1993 - Steel Magnolias

 Steel Magnolias


Thursday 19th May 1993

Friday 20th May 1993

Saturday 21st May 1993


Produced and Directed by

Richard Garland  


Review from the Maidenhead Advertiser - 28th Mat 1993 - Susan Joshua


Merchandising, they call it in the entertainment business. You know, go to the rock concert and buy the T-shirt, CD, poster, etc.


And if Bourne End's Forum Players were in the business of making serious money, they'd have had a stall selling boxes of Kleenex at the entrance to the Community Centre in Wakeman Road.

For I know I wasn't the only one surreptitiously dabbing at the corner of my eye in the final scene of last week's memorable performance of Steel Magnolias. (Mutterings of Hay Fever didn't fool me - the pollen isn't that high at 10.20pm!)


It's difficult to know where to begin praising their production of Robert Harling's play, which was made into a film starring Shirley MacLaine, Dolly Parton, Julia Roberts, Sally Field, Daryl Hannah and Olympia Dukakis.


The first thing that struck me as the curtain rose was the authentic looking set. The play is set in a hairdressers in Louisiana - or as they call them in those parts, a Beauty Salon. Everything was there and in working order, from water through a spray in the back wash basins, to hair-dryers, tongs, swivel chairs and hair style posters on the walls.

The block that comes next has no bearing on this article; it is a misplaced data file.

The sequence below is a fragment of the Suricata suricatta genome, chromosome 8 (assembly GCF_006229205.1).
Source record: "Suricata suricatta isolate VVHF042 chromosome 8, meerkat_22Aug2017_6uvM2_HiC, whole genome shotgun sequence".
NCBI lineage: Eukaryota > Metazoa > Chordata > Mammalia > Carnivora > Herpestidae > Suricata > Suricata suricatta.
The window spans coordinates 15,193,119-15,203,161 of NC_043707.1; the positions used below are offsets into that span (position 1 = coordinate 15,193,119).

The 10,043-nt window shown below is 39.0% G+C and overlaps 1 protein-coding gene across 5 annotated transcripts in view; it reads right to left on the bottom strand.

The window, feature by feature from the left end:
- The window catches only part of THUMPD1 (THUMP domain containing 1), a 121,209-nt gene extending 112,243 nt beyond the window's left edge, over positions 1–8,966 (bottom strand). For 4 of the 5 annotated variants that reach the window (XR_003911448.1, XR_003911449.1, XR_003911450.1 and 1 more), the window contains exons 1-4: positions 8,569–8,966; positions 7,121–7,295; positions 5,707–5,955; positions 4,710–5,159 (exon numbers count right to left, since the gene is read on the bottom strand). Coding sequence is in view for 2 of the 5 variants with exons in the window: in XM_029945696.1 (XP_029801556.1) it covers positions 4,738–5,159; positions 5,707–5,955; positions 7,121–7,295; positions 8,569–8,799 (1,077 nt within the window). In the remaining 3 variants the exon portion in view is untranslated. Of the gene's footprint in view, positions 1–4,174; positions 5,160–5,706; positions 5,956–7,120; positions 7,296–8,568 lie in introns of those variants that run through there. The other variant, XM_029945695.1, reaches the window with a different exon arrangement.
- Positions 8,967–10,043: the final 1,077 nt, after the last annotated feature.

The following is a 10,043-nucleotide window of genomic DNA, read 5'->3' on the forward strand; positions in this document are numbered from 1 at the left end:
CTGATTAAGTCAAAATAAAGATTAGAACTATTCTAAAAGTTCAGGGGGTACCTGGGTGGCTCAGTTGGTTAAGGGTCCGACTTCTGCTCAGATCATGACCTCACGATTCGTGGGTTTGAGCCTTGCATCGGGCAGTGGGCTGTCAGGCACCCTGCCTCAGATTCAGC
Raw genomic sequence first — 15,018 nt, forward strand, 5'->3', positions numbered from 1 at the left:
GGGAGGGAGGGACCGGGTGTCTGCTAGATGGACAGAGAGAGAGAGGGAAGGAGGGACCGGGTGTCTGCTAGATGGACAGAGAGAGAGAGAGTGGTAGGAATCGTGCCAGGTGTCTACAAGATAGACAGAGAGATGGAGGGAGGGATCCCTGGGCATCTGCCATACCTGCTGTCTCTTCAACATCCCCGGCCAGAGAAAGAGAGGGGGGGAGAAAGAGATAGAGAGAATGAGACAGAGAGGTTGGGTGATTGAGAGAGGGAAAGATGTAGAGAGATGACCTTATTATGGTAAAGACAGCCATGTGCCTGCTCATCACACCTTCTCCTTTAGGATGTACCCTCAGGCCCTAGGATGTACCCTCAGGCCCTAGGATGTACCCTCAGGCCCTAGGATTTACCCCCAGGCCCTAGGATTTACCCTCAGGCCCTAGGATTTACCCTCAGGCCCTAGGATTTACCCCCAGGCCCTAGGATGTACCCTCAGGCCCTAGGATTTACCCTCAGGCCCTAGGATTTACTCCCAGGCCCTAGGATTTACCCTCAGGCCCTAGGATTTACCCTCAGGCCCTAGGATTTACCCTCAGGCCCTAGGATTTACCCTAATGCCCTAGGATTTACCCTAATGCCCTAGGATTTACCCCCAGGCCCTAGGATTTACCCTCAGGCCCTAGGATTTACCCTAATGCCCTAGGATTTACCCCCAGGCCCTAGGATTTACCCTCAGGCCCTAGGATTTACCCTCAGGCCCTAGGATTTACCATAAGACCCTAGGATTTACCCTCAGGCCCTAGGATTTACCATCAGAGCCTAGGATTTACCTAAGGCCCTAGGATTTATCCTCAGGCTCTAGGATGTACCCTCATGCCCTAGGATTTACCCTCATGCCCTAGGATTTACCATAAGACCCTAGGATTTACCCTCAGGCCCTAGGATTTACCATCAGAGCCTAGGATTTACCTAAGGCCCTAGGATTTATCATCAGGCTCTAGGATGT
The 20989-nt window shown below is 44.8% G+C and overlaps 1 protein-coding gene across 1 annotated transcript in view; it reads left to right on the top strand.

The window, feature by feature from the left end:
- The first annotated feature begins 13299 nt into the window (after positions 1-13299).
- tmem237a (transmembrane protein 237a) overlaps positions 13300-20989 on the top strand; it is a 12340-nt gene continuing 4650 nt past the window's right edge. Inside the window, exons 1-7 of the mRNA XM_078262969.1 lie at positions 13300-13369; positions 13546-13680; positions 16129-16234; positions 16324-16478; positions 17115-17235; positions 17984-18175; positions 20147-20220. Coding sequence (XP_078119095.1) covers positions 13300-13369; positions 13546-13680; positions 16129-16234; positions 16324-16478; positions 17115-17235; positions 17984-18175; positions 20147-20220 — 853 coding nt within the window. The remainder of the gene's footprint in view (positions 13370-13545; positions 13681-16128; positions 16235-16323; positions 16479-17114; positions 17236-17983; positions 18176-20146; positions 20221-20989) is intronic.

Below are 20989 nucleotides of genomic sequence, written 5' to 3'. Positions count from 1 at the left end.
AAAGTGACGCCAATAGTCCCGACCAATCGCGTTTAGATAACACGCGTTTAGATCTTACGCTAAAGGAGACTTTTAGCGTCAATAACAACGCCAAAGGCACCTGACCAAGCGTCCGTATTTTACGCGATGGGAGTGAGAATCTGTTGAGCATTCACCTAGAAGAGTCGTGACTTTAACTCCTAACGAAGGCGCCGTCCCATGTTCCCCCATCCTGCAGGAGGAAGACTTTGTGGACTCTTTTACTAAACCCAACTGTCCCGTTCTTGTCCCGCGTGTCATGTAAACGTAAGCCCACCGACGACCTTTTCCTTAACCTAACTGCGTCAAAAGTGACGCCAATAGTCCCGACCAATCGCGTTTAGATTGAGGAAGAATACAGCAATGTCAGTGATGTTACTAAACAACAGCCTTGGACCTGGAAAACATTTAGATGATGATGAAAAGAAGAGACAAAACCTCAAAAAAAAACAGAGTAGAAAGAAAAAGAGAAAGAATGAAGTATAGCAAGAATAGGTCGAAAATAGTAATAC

Then, as soon as the first woman spoke, not only the confidence that came through, but the accurate American accent - sustained by all six throughout the performance.


For me one of the most interesting roles was that of Annelle, played by Lesley Clark, who developed like a butterfly emerging from a chrysalis. In the first scene she was a timid, mouse like with a body language that said "Please let me be." As the scenes progressed, and her domestic situation and religious conviction changed, she grew in stature and confidence, taking her place in the community of the salon and the wider world.


This play celebrates the strength of women, the strength that comes from conquering adversity, and among the many witty one-liners I was waiting to hear one of my favourite expressions from the US: "Women are like tea bags: you don't know how strong they are until they're in hot water."

Pivotal to the whole action was salon owner Truvy, played with pace and panache by Brenda Phelps. The strength the women drew from each other came in a large part from the atmosphere she created in her salon and Brenda struck exactly the right note.


Playing mother and daughter in the play were real life mother and daughter Wendy Keeble and Sami Deacon. Knowing their real life relationship added an extra edge to their powerful performances.


The personality development of most of the characters over the two and a half years of the play's action was one of its fascinating aspects. Changes were lest dramatic for the two older women salon clients, played by Janet Smith and Angela Telfer, but they portrayed those changes subtly and skilfully.


My only regret is that this fine performance, directed by Richard Garland, was seen by so few people. I only hope the 33 of us who saw the performance on Thursday last week made our applause as loud as the excellent cast deserved.

Copyright - Forum Players